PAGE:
Richard North, 23/08/2019  

Starting in Berlin and moving on to Paris, much of what we've been seeing over the last few days has been theatre. With that, the signal to noise ratio is such that it is hard to discern any useful information from what is filtering though.

An indication of just how cluttered things have got comes from the Guardian, which reckons that, "despite the tough love, Johnson's EU sortie has been a relative success".

The measure of that "success", the paper feels, is that Macron has been left holding the baby, reaffirming that the backstop is an "indispensable guarantee" to preserving the political stability of Ireland and the means of protecting the integrity of the single market.

With that, he is seen as the "spoilsport", closing down any possibility of new negotiations, leaving Johnson ready to set the scene for blaming a no-deal Brexit squarely at the "intransigence" of Brussels (and Paris, and Berlin) – and the "remainer wreckers" in parliament.

Having stressed repeatedly that the UK is determined not to impose border checks in the event of no-deal Brexit, the prime minister in office is sending out a message to Brussels – copying in the rest of the world - with the subtext that "any snarl-ups will be your fault, not ours".

This is made all the more clear by his optimistic burbling, with him telling Macron that with "energy and creativity we can find a way forward" – as if that is all it took.

What is more, Johnson has specifically name-checked Singham's Alternative Arrangements Commission (AAC) report, attributing it to MP Greg Hands, using it to demonstrate that he is putting the "oomph" into pursuing a new agreement. By this means he hopes to rebut in advance the accusation that he is charging headlong towards no-deal.

To date, unfortunately, the media and the political classes have done such a shitty job of critiquing the AAC report that, to the superficially inclined, Johnson's stance might appear to have some merit. And when, as indeed they must, the "colleagues" reject this fatuous scheme, the "intransigence" legend will take on new legs.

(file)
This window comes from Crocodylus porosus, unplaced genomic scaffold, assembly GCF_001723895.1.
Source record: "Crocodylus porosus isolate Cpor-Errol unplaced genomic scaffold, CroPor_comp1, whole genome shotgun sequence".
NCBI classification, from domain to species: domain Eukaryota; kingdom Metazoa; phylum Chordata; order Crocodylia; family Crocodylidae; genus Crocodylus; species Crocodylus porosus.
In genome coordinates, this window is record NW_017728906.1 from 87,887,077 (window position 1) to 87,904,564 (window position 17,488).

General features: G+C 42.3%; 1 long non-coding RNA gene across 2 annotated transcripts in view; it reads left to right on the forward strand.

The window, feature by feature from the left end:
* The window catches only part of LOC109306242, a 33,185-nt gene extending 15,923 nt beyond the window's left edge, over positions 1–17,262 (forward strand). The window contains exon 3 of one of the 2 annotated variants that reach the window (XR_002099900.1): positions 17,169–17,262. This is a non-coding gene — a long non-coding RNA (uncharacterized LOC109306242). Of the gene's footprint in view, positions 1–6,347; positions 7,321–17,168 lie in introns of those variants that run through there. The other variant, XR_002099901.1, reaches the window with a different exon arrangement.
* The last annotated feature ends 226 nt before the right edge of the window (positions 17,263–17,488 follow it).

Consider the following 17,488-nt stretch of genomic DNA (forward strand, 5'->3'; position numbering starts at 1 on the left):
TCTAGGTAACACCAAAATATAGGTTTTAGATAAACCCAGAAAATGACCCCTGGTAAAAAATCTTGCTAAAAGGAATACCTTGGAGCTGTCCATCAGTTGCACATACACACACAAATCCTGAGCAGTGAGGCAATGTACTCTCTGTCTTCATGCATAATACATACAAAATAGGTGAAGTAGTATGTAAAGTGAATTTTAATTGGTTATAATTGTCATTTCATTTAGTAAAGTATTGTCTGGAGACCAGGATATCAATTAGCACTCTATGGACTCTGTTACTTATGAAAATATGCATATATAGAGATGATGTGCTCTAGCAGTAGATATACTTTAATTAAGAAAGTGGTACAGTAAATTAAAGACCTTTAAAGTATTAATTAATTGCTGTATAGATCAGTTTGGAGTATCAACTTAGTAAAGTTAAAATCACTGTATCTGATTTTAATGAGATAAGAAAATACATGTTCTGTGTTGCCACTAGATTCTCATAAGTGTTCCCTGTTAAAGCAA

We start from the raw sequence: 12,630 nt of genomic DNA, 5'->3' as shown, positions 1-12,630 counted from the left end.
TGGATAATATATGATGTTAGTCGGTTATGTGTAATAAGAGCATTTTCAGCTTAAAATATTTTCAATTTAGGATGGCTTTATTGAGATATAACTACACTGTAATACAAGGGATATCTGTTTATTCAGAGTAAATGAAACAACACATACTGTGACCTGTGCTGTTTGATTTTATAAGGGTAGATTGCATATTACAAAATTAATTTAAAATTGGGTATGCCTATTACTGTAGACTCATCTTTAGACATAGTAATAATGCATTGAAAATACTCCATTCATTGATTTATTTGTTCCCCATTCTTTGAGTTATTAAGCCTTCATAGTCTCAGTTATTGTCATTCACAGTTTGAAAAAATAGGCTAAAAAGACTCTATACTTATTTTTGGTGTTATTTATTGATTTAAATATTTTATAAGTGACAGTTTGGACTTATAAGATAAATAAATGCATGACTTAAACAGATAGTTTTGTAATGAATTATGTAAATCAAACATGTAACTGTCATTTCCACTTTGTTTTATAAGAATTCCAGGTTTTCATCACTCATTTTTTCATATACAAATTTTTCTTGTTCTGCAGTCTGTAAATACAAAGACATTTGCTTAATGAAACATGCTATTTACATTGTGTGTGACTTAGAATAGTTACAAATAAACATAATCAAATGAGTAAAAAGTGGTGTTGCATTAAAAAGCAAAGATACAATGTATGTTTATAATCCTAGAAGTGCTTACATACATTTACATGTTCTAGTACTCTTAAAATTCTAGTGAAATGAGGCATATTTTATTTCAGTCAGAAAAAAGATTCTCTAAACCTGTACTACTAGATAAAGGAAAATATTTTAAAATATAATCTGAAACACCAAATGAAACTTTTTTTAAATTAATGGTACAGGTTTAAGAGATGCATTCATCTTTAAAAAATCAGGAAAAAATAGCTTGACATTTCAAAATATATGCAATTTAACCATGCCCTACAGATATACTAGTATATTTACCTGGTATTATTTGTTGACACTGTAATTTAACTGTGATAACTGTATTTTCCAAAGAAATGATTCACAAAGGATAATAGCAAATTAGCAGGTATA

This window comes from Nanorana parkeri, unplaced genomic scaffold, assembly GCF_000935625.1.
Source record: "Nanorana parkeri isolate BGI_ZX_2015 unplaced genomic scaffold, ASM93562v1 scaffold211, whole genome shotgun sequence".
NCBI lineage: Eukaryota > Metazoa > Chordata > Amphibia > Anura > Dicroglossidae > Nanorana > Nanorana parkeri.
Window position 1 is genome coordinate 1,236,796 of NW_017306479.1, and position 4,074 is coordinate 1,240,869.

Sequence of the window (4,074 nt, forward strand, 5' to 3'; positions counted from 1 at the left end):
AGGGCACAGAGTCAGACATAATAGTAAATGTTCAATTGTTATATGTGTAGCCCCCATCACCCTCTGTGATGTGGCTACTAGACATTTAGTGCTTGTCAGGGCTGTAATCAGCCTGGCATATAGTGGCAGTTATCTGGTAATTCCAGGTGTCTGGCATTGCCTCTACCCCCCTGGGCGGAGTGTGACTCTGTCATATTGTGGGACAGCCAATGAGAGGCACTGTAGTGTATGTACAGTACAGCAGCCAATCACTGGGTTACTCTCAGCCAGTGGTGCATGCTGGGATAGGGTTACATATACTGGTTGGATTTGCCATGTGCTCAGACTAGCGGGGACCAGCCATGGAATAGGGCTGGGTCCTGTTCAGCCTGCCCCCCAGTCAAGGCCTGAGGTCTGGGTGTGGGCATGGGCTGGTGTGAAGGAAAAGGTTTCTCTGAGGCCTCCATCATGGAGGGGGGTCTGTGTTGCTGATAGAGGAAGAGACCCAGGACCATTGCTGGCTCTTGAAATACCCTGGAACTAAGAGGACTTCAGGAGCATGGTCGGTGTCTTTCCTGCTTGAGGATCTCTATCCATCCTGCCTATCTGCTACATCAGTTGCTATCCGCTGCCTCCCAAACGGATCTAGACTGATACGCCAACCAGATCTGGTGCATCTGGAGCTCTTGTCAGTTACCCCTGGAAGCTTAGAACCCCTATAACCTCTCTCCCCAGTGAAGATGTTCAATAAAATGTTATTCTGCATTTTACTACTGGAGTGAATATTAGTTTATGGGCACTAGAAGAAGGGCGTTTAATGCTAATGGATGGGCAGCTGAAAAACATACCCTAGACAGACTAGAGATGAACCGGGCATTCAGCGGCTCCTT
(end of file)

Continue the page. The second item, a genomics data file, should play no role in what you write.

Where we go from there really is anyone's guess but, it seems, we are shaping up for a galactic, albeit entirely artificial, battle with only one destination. But, if that really is the only destination, then there is only one battle left to fight – to decide who gets the blame.

Nevertheless, there is every indication that Macron (along with the rest of the "colleagues") is wise to Johnson's game, commenting: "I've always been portrayed as the toughest in the group".

Political commentators are said to be wary of Johnson, suspecting him of wanting to frame France as the bad cop to blame for any no-deal. Yet Macron is determined to avoid taking any blame for what he was yesterday calling the UK's internal democratic crisis over Brexit.

In analytical mode, Macron said he believed the British people's sovereign decision must be carried out, but warned against "democracies suffering lack of efficiency and lack of clarity". One wonders if he has put the same points to the gilets jaunes.

Merkel, in the meantime, has insisted that she had not given the UK a strict 30-day deadline – even if it has been taken as such by Johnson. She says she was illustrating how little time there was to reach a deal prior to 31 October. But since Macron has picked up on the "deadline", the fiction is acquiring its own reality.

That may mean a sudden surge of activity out of Number 10 in mid-September, timed – amongst other things – to distract from the Labour Party conference, which is set for Brighton on 21 September. Should Johnson then decide, formally to submit his "alternative arrangements" to Brussels, that could end up dominating the narrative.

One could hope that, between then and now, the media and opposition politicians (including those in the Conservative Party) might spend some time on a forensic analysis of these arrangements, with a view to debunking them. But since none of them have proved up to the job so far, it would be unwise to raise one's expectations.